One of the favorite phrase of the pandemic for market watchers has been “pent-up demand”.
After the massive de-growth of 24.3%, 19% and 54% respectively for construction, consumer goods and consumer durables during the first quarter of FY-21, the growth has been accelerated by the pent-up phenomenon with the annual decline reduced to 9.1, 2.3% and 15% respectively for construction, consumer goods and consumer durables.
This signifies a growth of 20% each for construction and FMCG and 85% for Consumer durables from the bottom.
While this at sector level, larger companies have also shown annual growth given market share gains. With brands over 20% market share growing and those with less than 1% market share losing ground further.
As per Kantar without covid, there would have been a decline not growth in these numbers.
Need for stocking, newer product categories like sanitizers, cooking at home, communication, larger homes to facilitate work from home have led to this growth which no one really anticipated at the beginning of the year.
As the second wave is peaking, lot of companies are again raising the specter of “pent-up demand” once things settle down.
However anecdotal evidence seems to suggest that FMCG this time around didn’t see the kind of demand that was seen during the first wave and hence question is will we have pent-up demand and if yes where will it go.
The first wave also saw bank deposits growing at 11.4%-4% more than FY-20.
Second wave have hit the families hard. If people have escaped fatalities in immediate family, they have seen in relatives.
This has followed up with huge hospital bills and attendant financial and mental agony.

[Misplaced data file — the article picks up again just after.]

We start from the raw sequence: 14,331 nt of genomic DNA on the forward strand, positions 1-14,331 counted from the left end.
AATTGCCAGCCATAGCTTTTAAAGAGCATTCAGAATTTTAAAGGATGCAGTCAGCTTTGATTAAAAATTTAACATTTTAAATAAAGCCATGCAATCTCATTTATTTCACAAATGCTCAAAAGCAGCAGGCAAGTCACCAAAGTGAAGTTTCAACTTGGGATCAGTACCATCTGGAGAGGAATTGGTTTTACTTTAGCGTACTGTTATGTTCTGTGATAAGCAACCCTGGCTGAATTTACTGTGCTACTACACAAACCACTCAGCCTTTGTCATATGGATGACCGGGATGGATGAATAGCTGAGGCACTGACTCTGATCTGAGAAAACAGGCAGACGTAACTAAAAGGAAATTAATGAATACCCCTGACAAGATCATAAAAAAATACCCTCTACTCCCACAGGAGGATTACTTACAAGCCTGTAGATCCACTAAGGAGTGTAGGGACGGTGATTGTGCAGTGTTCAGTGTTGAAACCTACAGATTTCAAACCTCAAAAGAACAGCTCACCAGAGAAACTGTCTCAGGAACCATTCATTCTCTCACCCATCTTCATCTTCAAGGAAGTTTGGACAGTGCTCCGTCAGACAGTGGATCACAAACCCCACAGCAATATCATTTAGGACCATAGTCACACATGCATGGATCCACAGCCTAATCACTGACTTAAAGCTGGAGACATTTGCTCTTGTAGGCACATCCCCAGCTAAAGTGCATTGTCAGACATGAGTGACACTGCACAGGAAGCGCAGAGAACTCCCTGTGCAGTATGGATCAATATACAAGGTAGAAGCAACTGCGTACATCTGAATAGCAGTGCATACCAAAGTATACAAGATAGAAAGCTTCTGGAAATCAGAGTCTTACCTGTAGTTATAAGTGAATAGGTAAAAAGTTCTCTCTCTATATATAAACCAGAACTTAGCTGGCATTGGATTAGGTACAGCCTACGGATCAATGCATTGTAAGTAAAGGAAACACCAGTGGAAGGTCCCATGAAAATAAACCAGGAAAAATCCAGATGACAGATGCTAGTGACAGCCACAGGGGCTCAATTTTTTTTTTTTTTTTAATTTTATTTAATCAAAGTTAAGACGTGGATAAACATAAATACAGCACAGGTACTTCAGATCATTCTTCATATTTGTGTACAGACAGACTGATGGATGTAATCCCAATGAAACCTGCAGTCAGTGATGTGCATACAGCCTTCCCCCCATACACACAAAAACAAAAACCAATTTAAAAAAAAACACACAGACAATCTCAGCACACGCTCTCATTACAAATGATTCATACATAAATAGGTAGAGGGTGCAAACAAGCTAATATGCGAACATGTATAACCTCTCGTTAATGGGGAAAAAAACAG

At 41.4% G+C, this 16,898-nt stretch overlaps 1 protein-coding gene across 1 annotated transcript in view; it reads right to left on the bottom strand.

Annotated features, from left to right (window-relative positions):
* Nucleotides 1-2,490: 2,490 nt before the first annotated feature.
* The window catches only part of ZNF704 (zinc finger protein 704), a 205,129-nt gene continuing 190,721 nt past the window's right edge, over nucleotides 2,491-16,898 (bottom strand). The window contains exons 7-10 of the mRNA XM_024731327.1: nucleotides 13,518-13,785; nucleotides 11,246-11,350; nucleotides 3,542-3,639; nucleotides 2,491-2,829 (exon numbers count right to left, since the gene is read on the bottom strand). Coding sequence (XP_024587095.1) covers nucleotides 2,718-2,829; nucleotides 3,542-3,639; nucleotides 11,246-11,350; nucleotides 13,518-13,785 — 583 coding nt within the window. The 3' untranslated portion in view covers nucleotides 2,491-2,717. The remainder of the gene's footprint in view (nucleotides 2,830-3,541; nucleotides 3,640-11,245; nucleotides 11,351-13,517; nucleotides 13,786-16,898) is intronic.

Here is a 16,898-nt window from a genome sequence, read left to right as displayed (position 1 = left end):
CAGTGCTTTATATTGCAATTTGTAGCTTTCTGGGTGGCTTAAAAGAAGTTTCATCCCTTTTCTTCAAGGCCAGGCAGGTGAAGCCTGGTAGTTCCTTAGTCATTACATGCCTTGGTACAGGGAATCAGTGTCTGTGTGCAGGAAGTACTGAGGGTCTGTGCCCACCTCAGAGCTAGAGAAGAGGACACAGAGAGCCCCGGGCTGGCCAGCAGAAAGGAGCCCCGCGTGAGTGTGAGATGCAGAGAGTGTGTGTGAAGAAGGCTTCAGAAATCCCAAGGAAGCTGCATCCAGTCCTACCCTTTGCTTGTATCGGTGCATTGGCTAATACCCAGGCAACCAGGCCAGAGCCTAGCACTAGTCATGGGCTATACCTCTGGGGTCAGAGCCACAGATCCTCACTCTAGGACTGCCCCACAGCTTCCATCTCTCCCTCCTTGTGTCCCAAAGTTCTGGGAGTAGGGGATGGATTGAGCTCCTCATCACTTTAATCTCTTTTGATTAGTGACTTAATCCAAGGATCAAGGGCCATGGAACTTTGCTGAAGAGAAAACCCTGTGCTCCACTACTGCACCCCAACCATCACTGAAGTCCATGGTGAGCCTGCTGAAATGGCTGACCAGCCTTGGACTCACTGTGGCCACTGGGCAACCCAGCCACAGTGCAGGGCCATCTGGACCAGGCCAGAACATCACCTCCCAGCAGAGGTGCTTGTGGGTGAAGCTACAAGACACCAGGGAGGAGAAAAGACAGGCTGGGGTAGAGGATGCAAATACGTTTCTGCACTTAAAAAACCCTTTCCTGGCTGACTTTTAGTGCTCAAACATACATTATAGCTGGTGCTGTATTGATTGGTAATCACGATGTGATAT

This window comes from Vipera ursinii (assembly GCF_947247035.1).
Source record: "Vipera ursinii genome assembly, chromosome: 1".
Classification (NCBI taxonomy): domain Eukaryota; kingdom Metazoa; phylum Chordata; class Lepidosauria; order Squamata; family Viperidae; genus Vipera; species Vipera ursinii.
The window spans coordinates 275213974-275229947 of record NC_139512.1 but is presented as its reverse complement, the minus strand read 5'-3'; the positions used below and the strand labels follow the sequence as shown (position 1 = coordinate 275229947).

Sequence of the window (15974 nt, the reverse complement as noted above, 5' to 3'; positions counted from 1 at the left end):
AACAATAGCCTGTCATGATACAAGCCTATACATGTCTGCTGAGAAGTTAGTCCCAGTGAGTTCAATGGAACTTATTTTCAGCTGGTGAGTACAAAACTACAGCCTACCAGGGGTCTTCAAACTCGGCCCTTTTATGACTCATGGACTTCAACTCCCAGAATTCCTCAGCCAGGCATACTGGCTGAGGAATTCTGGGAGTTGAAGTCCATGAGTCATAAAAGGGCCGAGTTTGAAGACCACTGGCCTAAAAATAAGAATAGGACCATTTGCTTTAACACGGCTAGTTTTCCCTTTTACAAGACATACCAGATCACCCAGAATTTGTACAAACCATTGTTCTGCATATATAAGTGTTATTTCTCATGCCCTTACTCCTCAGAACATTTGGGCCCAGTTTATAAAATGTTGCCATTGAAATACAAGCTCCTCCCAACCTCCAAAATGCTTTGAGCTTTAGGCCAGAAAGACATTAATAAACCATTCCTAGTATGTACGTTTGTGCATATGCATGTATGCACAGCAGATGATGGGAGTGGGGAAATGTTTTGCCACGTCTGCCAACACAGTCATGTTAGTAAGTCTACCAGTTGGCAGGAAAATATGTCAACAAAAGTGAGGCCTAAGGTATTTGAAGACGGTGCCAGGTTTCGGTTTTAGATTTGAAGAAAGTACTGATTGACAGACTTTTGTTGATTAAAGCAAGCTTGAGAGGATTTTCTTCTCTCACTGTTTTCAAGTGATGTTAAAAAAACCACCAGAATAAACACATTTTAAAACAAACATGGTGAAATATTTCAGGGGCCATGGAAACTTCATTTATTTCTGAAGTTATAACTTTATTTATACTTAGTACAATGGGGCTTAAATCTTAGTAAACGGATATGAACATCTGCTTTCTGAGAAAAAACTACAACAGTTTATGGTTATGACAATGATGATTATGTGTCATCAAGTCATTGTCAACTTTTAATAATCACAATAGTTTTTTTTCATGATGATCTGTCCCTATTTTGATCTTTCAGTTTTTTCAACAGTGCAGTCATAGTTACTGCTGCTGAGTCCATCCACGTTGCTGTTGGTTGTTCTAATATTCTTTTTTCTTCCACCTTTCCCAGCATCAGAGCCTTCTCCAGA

Once people come out of this second wave:
- Will they be mentally prepared to splurge the way it happened last time?
- If they do which categories will take preference?
- Will it be still inclined towards personal mobilities and home improvements or will it shift to more safety and security elements like having a house, insurance and savings?
I do not know, however the mental scars of the second wave can potentially change the the spending pattern.
Only segment where pent-up demand is still pent-up is travel and tourism and how many families will have the mental inclination and courage to embark out given the still low levels of vaccination and fear of 3rd wave is anyone guess.
As an investor of-course we have learnt in the first wave how big has become bigger and ability of good managements and balance sheets survive any situation and it will hence be worthwhile to continue to invest (whatever your theme maybe) into companies that meet this criteria.
While the Indian economy as a whole dropped 24% in Q2 2020, in a strange turn of events it seems that COVID-19 has actually improved the fortunes of FMCG. Prior to the pandemic, the industry was only growing volumes 2.5% year-on-year, but this jumped to 4.6% in Q2 and increased still further in Q3. Even more impressively this represents a value growth of 11%.
Our data reveals that brands with a penetration of over 20% did largely grow during the pandemic while, as brands got smaller, the rate at which they lost penetration grew. In fact, brands that had a penetration of under 1% lost nearly a fifth of their volume
According to Nielsen, the Indian FMCG industry grew 9.4% in the January-March quarter of 2021, supported by consumption-led growth and value expansion from higher product prices, particularly for staples. The rural market registered an increase of 14.6% in the quarter and the metro markets registered positive growth after two quarters.
In the January-March 2021 quarter, revenue growth in the Fast Moving Consumer Goods (FMCG) industry from conventional sales channels climbed to double digits, while development in e-commerce normalised to single digits. NielsenIQ’s Retail Intelligence team released FMCG Snapshot for Q1 2021 and stated, “The FMCG industry in India has developed positive growth, growing at 9.4% in the quarter ending March 2021, up from 7.3% in the previous quarter (October-December 2020) over the same quarter last year.”
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